Yvonne Meehan (1931-2011)

posted on 14/10/11 02:34 pm by Kathy McMerty  

Article by Fr. Jim Mason, C.Ss.R.

On July 31st, 2011 we Redemptorists lost one of our close associates and a dear friend when Yvonne Meehan died. Yvonne is known to many of us as the wife of Dr. Joe Meehan, as sister-in-law of Father Matt Meehan, as mother of 6 children and as a parishioner of Our Lady of the Assumption in her family’s early years. In the eighties and there after she readily and happily gave of her professional paediatric expertise in the treating and caring for many a Redemptorist’s sore and aging feet.

Yvonne slipped in and out of some of our lives in other ways also. She and Dr. Joe were part of the 70’s crowd that brought to Assumption a new life at the school, at the Sunday Masses and in the parish’s social activities that helped weld the community together during the changing times during and after Vatican II. She and Dr. Joe were enthusiastic supporters of the young people of Assumption, the so called “Company of Forty” group. She and Dr. Joe jumped at the chance to enrol their children in the first French immersion program in Blessed Sacrament School. She and Dr. Joe opened their home for an annual supper gathering of Redemptorists from the Toronto area. In June, 2010 I gave Freda, our Provincial secretary, a phone number to call that was intended to invite Margaret & Marie Meehan to come for their annual pick of some fresh rhubarb on Saturday next at 9. Freda called and left a voicemail to that effect. Next day at 9AM Yvonne drove up in her little car and said she was delighted with my invitation and set about pulling her own stalks! Not knowing of the mix up I told her that besides all her other great talents she obviously enjoyed a bit of E.S. P. It was the last time we talked.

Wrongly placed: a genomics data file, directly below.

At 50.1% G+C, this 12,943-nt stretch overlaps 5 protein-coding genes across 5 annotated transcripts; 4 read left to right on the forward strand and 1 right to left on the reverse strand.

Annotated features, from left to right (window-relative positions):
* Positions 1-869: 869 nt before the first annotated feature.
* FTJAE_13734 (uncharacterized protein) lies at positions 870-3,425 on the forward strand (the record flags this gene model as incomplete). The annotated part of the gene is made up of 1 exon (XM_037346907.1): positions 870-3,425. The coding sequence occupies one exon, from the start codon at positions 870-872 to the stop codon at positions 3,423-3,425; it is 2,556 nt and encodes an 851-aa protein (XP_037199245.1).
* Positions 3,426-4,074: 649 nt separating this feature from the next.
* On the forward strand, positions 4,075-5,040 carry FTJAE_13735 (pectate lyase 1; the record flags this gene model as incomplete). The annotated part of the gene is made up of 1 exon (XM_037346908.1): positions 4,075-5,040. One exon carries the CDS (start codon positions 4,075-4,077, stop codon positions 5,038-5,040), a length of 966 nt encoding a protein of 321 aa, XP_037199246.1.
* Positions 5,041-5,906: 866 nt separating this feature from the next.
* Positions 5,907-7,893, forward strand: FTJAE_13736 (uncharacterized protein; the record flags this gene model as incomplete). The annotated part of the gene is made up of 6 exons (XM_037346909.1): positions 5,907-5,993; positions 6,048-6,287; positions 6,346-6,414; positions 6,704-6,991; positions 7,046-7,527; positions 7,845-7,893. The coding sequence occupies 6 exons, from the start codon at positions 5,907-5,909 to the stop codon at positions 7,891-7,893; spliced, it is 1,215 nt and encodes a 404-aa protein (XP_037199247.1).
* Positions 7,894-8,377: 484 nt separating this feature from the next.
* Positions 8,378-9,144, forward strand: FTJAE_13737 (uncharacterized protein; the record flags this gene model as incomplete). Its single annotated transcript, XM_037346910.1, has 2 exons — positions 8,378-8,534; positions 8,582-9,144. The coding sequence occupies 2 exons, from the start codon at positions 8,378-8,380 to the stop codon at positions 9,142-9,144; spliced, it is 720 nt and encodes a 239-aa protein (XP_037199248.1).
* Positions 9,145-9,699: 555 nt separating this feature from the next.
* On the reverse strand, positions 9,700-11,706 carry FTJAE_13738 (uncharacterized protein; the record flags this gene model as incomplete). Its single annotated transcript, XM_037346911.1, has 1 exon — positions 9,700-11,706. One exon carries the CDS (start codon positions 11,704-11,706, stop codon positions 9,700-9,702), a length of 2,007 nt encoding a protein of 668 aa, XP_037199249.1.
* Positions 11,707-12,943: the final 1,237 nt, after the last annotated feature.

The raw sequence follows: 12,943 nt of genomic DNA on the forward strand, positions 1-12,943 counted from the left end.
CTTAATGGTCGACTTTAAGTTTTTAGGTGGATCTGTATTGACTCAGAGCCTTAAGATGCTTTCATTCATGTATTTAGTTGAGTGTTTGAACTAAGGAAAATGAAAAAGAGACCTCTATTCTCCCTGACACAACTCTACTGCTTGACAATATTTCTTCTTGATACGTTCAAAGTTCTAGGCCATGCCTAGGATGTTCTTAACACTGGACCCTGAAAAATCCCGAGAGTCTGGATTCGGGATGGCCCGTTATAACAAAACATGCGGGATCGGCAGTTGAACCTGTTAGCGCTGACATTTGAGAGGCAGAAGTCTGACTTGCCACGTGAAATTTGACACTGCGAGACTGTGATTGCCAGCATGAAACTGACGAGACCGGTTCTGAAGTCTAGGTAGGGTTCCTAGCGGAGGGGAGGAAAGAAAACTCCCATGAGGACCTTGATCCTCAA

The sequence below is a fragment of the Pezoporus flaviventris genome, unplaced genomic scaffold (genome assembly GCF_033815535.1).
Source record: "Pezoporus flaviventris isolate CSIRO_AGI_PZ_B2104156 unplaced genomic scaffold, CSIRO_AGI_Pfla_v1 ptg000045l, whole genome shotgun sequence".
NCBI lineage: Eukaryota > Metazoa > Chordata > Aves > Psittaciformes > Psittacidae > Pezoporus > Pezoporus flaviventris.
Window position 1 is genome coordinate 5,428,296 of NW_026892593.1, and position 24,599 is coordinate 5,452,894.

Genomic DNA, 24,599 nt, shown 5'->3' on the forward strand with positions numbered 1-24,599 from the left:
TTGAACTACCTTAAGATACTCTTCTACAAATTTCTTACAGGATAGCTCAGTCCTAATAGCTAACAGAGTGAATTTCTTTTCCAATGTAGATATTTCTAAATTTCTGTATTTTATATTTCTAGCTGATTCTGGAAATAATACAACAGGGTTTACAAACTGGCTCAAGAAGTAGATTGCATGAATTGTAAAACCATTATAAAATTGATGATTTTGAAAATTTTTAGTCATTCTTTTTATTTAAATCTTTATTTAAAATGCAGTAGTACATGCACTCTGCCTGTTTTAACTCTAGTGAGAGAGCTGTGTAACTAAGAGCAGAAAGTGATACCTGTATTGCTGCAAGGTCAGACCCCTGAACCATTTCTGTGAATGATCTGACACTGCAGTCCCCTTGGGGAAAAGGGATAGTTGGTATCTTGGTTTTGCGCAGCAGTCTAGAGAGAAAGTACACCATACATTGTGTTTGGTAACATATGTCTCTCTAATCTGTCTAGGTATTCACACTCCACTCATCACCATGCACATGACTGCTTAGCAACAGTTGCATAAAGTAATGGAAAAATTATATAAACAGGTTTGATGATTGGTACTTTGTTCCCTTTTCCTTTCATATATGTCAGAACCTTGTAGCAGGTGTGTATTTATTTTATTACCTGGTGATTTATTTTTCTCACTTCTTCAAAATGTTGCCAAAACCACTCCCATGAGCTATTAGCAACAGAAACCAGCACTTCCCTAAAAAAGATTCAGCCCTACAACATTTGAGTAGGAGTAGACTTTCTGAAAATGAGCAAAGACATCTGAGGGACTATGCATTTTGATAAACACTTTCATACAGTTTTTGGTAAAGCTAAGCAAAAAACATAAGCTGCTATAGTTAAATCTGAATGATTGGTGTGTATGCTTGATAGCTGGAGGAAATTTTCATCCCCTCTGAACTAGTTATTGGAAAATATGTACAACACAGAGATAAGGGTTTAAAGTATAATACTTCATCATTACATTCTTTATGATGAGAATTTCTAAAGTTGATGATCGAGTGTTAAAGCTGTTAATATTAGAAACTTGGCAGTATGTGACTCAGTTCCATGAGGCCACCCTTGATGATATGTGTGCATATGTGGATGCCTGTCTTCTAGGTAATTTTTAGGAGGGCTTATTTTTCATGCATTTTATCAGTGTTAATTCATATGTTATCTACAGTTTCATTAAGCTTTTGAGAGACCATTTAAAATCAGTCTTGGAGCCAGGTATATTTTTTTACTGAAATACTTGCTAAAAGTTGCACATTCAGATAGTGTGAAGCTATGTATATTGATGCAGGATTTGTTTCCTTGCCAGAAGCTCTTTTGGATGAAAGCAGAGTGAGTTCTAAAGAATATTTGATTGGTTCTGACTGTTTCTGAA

Yvonne was a pleasant, positive and very caring woman. She was a delight to engage in conversation about the closeness of the older Catholic community of Toronto, about her times in nursing school at St. Mike’s, of old friends from Assumption and the growth in her family. She had a vibrant and living faith and had that unique ability of guiding one softly while walking with you. She possessed that kind of simplicity and humility that made one feel completely at home in her presence. Her conversations were filled with that warm kind of deprecating humour that easily conversed about the vagaries of life in the modern world, especially of those in family. We will miss her visits and express our sympathy to all in her family.

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